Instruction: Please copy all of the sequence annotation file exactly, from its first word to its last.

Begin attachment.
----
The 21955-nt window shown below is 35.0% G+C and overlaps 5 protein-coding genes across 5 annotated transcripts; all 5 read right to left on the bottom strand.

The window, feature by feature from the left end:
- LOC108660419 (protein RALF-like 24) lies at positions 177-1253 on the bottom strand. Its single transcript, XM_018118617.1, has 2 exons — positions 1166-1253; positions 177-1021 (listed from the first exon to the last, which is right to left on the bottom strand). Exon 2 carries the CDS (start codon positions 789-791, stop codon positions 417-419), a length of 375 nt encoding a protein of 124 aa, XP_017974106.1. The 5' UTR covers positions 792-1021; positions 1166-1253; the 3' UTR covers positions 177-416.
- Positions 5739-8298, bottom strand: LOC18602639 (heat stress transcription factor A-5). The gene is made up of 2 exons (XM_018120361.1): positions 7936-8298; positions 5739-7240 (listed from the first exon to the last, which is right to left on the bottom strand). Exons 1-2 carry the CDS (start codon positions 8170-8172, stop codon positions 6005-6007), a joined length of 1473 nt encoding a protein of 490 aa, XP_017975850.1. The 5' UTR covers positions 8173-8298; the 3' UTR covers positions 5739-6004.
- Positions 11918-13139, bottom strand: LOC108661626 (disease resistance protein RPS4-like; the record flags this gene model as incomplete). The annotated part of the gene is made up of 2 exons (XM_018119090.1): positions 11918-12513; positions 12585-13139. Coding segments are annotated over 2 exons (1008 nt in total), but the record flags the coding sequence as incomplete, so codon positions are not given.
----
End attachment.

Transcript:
The 21955-nt window shown below is 35.0% G+C and overlaps 5 protein-coding genes across 5 annotated transcripts; all 5 read right to left on the bottom strand.

The window, feature by feature from the left end:
- LOC108660419 (protein RALF-like 24) lies at positions 177-1253 on the bottom strand. Its single transcript, XM_018118617.1, has 2 exons — positions 1166-1253; positions 177-1021 (listed from the first exon to the last, which is right to left on the bottom strand). Exon 2 carries the CDS (start codon positions 789-791, stop codon positions 417-419), a length of 375 nt encoding a protein of 124 aa, XP_017974106.1. The 5' UTR covers positions 792-1021; positions 1166-1253; the 3' UTR covers positions 177-416.
- Positions 5739-8298, bottom strand: LOC18602639 (heat stress transcription factor A-5). The gene is made up of 2 exons (XM_018120361.1): positions 7936-8298; positions 5739-7240 (listed from the first exon to the last, which is right to left on the bottom strand). Exons 1-2 carry the CDS (start codon positions 8170-8172, stop codon positions 6005-6007), a joined length of 1473 nt encoding a protein of 490 aa, XP_017975850.1. The 5' UTR covers positions 8173-8298; the 3' UTR covers positions 5739-6004.
- Positions 11918-13139, bottom strand: LOC108661626 (disease resistance protein RPS4-like; the record flags this gene model as incomplete). The annotated part of the gene is made up of 2 exons (XM_018119090.1): positions 11918-12513; positions 12585-13139. Coding segments are annotated over 2 exons (1008 nt in total), but the record flags the coding sequence as incomplete, so codon positions are not given.